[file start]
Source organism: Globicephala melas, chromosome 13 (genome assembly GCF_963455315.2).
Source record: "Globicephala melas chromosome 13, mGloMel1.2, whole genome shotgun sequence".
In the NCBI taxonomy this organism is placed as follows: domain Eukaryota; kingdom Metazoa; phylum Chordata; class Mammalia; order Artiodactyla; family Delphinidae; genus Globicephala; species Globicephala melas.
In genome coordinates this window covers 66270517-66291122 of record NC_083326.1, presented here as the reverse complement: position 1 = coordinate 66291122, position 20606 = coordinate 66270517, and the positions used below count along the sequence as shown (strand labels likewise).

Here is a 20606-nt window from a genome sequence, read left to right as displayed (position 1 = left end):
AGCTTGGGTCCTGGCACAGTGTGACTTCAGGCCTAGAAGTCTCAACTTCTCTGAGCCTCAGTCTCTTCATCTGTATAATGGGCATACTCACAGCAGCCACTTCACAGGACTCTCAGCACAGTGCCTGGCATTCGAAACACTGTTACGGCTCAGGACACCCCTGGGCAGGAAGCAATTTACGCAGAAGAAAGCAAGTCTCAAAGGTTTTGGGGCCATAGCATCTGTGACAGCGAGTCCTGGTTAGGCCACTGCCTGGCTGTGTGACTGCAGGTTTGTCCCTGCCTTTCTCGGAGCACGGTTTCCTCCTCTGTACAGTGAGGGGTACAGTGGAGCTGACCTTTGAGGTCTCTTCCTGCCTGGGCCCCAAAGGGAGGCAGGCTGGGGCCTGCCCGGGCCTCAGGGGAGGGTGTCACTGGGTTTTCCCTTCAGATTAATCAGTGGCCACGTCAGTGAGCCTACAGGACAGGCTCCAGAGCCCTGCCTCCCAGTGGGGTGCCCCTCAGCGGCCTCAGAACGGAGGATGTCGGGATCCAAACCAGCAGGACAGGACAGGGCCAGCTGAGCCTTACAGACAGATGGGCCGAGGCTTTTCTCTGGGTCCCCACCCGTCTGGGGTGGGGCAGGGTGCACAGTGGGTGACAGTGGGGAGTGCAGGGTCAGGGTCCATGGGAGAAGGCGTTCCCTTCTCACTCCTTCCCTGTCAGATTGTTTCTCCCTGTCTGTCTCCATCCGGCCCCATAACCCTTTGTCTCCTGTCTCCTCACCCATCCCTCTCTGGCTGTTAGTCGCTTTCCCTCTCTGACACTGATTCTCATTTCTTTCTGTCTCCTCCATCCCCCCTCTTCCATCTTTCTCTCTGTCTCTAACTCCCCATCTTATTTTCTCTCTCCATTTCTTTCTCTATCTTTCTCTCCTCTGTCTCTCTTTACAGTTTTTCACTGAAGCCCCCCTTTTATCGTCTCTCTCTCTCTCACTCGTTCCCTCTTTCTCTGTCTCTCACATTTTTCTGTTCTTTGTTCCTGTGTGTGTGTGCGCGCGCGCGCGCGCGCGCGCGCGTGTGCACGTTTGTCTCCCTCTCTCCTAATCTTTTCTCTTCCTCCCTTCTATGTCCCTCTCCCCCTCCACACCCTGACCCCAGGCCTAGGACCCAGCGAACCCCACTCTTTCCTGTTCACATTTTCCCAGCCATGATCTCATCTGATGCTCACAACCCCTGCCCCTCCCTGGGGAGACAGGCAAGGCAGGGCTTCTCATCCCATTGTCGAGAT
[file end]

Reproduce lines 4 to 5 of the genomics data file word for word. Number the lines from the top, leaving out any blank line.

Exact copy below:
In genome coordinates this window covers 66270517-66291122 of record NC_083326.1, presented here as the reverse complement: position 1 = coordinate 66291122, position 20606 = coordinate 66270517, and the positions used below count along the sequence as shown (strand labels likewise).

Here is a 20606-nt window from a genome sequence, read left to right as displayed (position 1 = left end):